“Trish took a personal interest in the lives of students, staff and faculty. Her work in the Cartwright Learning Resource Center was not just a job, it was a calling,” said Jerry Pike, Assistant Professor and Director of the Learning Assistance Center. “Trish lent a familial presence, remembering the details of students’ lives and encouraging or admonishing them as the situation warranted.”

Dupart was particularly supportive of the school’s athletic teams. For many years she volunteered her time at basketball tournaments and she would also invite teams over for barbecues at her house.

“She had a special interest and a special passion for the student-athletes, helping them succeed academically and making sure they got a good meal now and then,” said Marsha Wright, Director of EOPS (Extended Opportunity Programs and Services) and a close friend.

“Trish’s passing is a tremendous loss to the college and to everyone who knew her. She will be greatly missed,” said Romo.

Dupart is survived by her husband of 38 years, J.P., daughter, Danielle and grandchildren, Alyssa and T.J.

An informal gathering of remembrance was held at the college last week. There will be no funeral service.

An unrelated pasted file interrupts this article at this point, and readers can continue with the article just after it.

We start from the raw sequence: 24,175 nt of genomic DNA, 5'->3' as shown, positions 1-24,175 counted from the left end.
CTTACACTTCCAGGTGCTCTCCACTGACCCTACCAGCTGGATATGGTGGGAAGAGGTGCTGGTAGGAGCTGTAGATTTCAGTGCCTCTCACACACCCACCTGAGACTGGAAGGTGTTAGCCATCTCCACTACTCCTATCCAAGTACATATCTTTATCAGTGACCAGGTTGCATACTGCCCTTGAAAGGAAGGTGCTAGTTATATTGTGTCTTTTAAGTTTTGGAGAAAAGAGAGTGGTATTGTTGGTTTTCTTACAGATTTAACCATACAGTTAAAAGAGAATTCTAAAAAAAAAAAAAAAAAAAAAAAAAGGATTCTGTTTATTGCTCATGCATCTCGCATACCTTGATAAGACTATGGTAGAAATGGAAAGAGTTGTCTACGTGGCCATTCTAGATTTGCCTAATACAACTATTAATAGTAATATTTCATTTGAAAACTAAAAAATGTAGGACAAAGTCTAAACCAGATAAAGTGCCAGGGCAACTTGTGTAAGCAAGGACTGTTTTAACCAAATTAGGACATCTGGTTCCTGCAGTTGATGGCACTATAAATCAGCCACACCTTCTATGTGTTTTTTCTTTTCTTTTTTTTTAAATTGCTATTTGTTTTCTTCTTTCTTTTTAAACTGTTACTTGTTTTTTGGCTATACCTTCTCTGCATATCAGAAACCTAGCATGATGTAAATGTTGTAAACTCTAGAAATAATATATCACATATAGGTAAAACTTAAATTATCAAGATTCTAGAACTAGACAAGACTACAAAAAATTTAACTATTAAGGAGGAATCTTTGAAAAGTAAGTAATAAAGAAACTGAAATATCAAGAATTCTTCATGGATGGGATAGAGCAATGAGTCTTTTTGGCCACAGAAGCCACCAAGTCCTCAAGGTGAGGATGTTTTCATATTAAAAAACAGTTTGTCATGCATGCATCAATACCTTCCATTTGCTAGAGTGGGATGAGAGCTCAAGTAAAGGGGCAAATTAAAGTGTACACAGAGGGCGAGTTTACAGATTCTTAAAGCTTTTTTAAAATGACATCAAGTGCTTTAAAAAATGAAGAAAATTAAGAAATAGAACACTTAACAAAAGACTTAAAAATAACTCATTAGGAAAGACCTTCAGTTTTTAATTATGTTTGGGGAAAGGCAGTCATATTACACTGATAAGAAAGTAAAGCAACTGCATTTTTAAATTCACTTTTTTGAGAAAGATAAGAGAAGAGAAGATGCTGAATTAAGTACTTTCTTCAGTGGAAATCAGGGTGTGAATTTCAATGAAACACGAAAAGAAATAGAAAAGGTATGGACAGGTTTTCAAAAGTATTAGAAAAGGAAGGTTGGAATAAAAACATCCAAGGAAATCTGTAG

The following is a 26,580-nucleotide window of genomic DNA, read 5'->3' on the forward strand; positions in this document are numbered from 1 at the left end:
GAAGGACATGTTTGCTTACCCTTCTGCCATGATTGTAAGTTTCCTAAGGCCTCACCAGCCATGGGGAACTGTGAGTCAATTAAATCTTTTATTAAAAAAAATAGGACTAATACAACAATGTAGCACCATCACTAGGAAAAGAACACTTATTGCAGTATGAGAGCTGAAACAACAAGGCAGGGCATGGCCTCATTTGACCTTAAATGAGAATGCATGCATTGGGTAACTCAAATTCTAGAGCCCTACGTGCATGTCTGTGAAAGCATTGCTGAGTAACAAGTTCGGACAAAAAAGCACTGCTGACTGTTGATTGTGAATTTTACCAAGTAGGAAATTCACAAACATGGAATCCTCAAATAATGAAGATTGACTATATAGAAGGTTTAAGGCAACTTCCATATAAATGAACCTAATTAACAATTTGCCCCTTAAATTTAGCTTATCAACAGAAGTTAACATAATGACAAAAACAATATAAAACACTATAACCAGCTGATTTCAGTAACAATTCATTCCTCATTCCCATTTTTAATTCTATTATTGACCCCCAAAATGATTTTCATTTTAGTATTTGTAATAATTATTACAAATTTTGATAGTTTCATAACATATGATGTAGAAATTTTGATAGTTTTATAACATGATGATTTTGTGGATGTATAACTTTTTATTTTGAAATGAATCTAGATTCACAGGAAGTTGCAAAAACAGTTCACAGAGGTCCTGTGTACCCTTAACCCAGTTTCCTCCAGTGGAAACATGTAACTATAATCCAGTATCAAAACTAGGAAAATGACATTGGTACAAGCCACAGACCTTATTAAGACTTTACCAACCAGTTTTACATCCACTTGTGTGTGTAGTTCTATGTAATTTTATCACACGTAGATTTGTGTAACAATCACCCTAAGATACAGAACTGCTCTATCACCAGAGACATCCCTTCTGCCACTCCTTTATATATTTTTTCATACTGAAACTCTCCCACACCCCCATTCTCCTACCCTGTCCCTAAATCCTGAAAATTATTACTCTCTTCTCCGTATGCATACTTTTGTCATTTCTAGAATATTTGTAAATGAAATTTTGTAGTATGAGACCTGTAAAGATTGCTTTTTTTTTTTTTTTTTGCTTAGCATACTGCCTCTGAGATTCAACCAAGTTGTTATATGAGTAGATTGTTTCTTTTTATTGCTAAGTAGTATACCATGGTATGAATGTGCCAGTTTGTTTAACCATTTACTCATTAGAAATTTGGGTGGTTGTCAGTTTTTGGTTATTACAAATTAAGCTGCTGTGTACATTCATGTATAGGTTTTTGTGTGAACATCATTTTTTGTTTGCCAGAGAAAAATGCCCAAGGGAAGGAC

The family is requesting no flowers. Those who wish may send donations to either Sansum Diabetes Research Institute, 2219 Bath Street, Santa Barbara, CA 93105; The Endowment for Youth Committee, 1136 Montecito Street, Suite 2, Santa Barbara, CA 93103 or a favorite charity.

Originally published in South Coast Beacon on May 20, 2004.

Summerland lands on June 1

Surf will be up in Summerland on June 1 on the WB Network’s new show, which shares a name with our fair burg. SummerlandThe show stars Lori Loughlin as 30-something fashion designer who inherits her sister’s three kids when their parents are killed in an accident. They live in a hip beach community, natch. But it’s the fictional community of Playa Linda, said Andrea Gruber, Publicity Manager for the WB Television Network. “Summerland is just the title of the show basically because it’s a summer series,” she said.